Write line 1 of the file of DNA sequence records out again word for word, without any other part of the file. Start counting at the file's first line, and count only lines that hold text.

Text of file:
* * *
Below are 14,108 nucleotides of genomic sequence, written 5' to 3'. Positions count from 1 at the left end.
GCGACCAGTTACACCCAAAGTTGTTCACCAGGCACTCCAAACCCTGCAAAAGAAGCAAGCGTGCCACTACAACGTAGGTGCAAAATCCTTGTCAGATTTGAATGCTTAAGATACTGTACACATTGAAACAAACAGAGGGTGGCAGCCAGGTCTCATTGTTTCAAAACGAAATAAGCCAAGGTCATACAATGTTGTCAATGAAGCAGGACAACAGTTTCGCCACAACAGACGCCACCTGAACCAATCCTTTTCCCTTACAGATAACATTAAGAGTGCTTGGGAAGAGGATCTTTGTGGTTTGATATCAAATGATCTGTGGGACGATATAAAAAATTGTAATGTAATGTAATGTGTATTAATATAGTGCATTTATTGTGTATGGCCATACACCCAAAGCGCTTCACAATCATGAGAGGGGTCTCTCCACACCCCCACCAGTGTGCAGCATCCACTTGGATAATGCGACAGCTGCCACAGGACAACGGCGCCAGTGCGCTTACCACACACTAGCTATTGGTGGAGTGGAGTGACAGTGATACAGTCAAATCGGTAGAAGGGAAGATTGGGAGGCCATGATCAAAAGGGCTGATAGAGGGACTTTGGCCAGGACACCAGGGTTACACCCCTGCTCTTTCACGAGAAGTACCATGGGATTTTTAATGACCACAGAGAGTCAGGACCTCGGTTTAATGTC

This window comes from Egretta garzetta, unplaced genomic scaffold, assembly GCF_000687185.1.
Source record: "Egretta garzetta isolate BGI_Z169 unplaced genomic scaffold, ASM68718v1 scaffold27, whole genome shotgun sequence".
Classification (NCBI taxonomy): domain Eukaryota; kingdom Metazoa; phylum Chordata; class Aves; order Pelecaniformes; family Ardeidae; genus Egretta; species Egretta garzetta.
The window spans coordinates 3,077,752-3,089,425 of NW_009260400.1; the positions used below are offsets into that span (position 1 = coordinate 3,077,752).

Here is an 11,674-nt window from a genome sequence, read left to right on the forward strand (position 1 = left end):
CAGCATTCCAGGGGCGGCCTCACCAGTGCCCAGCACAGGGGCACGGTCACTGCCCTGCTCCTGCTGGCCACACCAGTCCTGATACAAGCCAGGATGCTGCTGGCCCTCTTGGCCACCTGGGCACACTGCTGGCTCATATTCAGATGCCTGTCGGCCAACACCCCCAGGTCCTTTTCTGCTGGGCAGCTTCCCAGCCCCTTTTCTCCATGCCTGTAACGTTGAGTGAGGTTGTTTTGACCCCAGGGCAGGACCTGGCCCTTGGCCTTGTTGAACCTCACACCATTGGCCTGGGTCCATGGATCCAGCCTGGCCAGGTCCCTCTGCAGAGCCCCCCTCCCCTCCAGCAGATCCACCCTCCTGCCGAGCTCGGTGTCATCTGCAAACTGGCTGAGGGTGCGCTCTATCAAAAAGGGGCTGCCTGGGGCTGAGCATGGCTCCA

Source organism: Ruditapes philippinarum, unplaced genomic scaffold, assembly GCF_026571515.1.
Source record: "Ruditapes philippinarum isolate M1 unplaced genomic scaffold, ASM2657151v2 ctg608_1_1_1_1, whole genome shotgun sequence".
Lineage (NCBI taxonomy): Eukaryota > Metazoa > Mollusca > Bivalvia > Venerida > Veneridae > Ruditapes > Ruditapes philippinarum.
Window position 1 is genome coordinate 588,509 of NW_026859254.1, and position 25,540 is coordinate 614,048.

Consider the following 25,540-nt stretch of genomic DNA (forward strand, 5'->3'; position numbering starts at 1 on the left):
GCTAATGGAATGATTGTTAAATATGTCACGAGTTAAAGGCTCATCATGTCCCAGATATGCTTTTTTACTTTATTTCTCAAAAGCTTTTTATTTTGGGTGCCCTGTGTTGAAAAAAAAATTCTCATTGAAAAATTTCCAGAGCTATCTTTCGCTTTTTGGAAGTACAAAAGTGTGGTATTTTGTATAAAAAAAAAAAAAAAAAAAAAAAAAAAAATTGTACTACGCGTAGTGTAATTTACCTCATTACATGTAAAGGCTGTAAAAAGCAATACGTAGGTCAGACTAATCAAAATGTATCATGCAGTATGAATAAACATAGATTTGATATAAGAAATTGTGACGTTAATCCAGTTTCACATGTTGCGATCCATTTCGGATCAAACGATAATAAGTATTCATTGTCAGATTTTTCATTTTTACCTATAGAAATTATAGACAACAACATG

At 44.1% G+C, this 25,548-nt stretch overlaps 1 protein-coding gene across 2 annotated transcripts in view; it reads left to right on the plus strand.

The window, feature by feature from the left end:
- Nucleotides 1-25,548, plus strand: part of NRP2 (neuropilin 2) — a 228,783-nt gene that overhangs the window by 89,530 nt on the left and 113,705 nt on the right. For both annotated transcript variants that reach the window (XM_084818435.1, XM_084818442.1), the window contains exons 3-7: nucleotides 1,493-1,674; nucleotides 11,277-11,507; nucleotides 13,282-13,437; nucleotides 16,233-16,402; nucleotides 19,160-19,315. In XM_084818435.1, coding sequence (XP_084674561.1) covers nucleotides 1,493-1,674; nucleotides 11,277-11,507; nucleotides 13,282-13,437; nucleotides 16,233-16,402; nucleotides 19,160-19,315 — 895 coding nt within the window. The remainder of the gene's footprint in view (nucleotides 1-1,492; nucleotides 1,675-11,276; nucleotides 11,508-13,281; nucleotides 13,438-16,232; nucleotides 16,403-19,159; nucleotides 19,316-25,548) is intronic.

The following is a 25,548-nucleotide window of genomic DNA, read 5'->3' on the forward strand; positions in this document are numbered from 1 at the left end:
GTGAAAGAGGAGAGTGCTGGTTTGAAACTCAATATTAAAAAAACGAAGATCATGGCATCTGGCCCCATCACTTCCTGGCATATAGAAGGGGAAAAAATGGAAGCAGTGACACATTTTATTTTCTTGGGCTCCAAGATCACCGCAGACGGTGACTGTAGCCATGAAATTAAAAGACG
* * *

Below are 14,108 nucleotides of genomic sequence, written 5' to 3'. Positions count from 1 at the left end.